Wednesday, September 27, 2017 by Frances Bloomfield
Hang on to that bag of coffee beans in your kitchen: a team of researchers estimated that the coffee-growing regions of Latin America will undergo a significant decline by 2050 due to environmental changes. In their study, published in Proceedings of the National Academy of Sciences, they predict that coffee-suitable areas can shrink by as much as 88 percent, threatening the livelihoods of millions of people involved in coffee production. All is not lost, however. The researchers have suggested one simple solution to put a stop to this scenario: save the bees to save coffee.
Compared to past models that assessed the potential decline in coffee production, this is the first to have taken bees and other pollinators into account. “We modeled the potential distributions of coffee and coffee pollinators under current and future climates in Latin America to understand whether future coffee-suitable areas will also be suitable for pollinators,” they wrote in their study.
Based on their findings, the researchers gauged a 20 percent increase in coffee crop yield when the local bee populations thrived. Lands no longer suitable for coffee growing would still do well if the farmers in those areas switched to crops that were suitable for bees of different species. In fact, the researchers themselves stated that managing the land and bees in a practical manner could offset the possible losses of dwindling coffee crops. Placing materials to support pollinators, like shade trees and nesting, would help as well. (Related: Declining pollinator populations threaten future crops, ecosystems)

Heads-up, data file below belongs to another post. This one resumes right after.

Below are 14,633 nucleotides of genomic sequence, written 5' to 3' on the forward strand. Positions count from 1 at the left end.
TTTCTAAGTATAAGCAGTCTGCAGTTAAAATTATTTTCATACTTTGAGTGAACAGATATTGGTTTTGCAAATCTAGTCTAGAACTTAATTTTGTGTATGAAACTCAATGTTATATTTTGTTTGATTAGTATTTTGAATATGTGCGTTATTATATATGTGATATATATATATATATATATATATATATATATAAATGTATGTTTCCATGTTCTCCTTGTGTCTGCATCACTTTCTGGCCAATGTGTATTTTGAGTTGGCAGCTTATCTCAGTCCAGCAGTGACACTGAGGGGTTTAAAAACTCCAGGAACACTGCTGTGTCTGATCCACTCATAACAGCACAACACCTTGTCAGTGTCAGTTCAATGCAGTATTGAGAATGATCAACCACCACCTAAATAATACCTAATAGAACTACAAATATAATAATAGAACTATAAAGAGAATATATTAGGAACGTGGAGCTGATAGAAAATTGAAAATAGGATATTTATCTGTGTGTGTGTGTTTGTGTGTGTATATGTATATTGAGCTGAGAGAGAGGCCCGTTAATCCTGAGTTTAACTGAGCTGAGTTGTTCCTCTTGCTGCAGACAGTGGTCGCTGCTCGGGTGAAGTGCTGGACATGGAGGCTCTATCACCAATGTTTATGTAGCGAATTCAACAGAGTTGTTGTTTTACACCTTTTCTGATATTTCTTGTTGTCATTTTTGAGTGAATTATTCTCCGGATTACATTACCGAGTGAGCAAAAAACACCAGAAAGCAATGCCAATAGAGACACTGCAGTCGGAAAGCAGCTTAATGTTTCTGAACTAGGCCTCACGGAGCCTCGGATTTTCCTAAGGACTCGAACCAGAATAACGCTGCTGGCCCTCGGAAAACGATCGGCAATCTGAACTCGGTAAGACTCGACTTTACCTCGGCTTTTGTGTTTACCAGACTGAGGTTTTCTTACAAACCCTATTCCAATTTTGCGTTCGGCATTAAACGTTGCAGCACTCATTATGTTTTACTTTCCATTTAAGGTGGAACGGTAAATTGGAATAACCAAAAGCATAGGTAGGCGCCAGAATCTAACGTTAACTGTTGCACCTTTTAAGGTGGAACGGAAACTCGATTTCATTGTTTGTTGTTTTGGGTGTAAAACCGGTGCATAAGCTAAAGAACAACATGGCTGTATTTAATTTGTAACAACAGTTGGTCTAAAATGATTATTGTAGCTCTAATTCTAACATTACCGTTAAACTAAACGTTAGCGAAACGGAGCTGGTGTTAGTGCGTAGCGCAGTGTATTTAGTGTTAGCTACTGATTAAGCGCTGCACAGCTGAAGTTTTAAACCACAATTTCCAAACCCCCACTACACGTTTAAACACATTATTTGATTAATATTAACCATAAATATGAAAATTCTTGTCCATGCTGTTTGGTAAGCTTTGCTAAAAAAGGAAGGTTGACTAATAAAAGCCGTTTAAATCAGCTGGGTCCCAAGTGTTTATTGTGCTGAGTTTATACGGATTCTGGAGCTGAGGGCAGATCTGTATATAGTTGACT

Study co-author and Smithsonian Tropical Research Institute senior scientist David Roubik cited one example wherein bee diversity positively impacted the environment. When Africanized honey bees were first released into the wilds of Brazil in 1957, the incident caused an uproar. People anticipated an upset in the balance between plants and native pollinators due to the presence of Africanized honey bees. As Roubik eventually found out, that wasn’t the case. Plants that had been pollinated by Africanized honey bees — such as those in lowland tropical forests — flourished and produced more flowers, resulting in there being more nectar and pollen for the native bee population.
Our daily cup of coffee isn’t going to be the only beverage or food to disappear if the bees do. According to the British Beekeepers Association, about one-third of our food is dependent on pollinators, and bees themselves can pollinate upwards of 70 types of crops; a single colony of 50,000 bees can pollinate about 4,000 square meters of fruit trees and produce an average of 14 kilograms of honey.
Pollination itself is a very important process to flowering plants as it’s how these plants supply us with the fruits and vegetables we consume. Pollen grains are transferred from the anther or male part of the plant to the stigma or female part either by the weather or by animals. These animals include birds, bats, and insects like honey bees, which are responsible for pollinating almonds, squash, apples, and broccoli. Even proud meat eaters need pollinators since the livestock that eventually becomes pork, beef, and chicken feeds on plants. So whether you’ve embraced the vegan lifestyle or are an avowed carnivore, you need bees to eat.
Honey bees have been described as the “perfect pollinator” because of their anatomy. Everything from their wings to their antenna to their mouths have evolved to help them maximize nectar and pollen collection. While they can be replaced by other pollinators like bumblebees, hoverflies, and butterflies, they can never be matched in terms of sheer efficiency.
If you’d like to read up on more stories discussing the importance of bees to our food supply and more, simply go to Bees.news today.